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Why Bother Going to the Riviera?

Port Melbourne foreshore (at Princes St) circa 1947. PMHPS Collection.
Port Melbourne foreshore (at Princes St) around 1947. PMHPS Collection.

This image from the PMH&PS collection shows the foreshore at the foot of Princes Street, Port Melbourne, taken from the jetty that covered the main drain outlet around 1947.

As a boy, I lived further along Princes Street and this was “my” beach. By the late 1950s, much of the planking on the jetty had been washed away. We knew nothing of the pollution flowing from the drain. I endured the embarrassment when Mum wrapped me in a towel to remove my bathers; she was convinced I would catch pneumonia when the southerly cool change arrived!

While the Garden City bus continued over the Centenary Bridge, the Port Melbourne bus terminated here and did a u-turn back to the City. It was here on some hot January evenings in 1957 that my brother and I, along with our grandparents, waited for the return of my father from visiting my mother and brand new baby at St Vincent’s.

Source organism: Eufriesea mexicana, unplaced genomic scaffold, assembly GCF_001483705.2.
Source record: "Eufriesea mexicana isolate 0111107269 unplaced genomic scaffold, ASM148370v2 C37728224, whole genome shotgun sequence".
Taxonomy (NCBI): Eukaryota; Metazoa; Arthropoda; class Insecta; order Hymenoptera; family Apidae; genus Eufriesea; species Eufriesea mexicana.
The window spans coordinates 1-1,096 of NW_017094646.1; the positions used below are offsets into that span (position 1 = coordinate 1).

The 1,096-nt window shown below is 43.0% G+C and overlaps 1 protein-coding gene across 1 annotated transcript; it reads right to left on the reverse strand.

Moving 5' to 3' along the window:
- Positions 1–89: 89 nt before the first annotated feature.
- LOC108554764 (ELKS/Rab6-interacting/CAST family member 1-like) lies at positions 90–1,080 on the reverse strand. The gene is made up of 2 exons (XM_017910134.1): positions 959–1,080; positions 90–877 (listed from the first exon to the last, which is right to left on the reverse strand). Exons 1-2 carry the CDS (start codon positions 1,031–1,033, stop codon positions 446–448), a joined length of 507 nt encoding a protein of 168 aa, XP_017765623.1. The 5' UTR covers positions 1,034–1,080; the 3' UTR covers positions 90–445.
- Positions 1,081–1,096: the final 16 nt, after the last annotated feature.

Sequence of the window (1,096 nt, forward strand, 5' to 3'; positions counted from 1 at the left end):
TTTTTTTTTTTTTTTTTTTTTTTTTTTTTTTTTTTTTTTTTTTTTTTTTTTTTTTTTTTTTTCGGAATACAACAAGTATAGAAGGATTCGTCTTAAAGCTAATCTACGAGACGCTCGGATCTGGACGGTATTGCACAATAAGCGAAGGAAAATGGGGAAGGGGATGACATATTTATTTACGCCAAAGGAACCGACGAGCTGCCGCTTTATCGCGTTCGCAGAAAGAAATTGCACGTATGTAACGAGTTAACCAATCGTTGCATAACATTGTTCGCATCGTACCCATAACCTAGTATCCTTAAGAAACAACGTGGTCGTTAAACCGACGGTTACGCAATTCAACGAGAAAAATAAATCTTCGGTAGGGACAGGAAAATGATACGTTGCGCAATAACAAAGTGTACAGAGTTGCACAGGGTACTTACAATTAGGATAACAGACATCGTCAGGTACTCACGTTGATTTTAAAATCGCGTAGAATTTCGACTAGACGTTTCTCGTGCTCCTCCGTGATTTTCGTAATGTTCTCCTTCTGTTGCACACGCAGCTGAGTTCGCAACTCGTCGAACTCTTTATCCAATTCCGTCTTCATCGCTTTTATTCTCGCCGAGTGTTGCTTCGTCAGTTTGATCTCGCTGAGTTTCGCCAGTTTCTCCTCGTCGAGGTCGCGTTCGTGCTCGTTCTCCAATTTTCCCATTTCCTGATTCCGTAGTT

Obviously The London wanted to emphasise that it wasn’t some blood house, but a Family hotel. The two shops were later “swallowed up” with the expansion of Swallow and Ariell, but I recently discovered that my grandmother’s brother, our Uncle Ern, lived there when newly married in the 1920s.

Glen Cosham

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Acknowledgement of Traditional Custodians

We respectfully acknowledge the Traditional Custodians of the land on which we meet and work, the Bunurong Boon Wurrung and Wurundjeri Woi Wurrung peoples of the Eastern Kulin Nation and pay respect to their Elders past, present and emerging.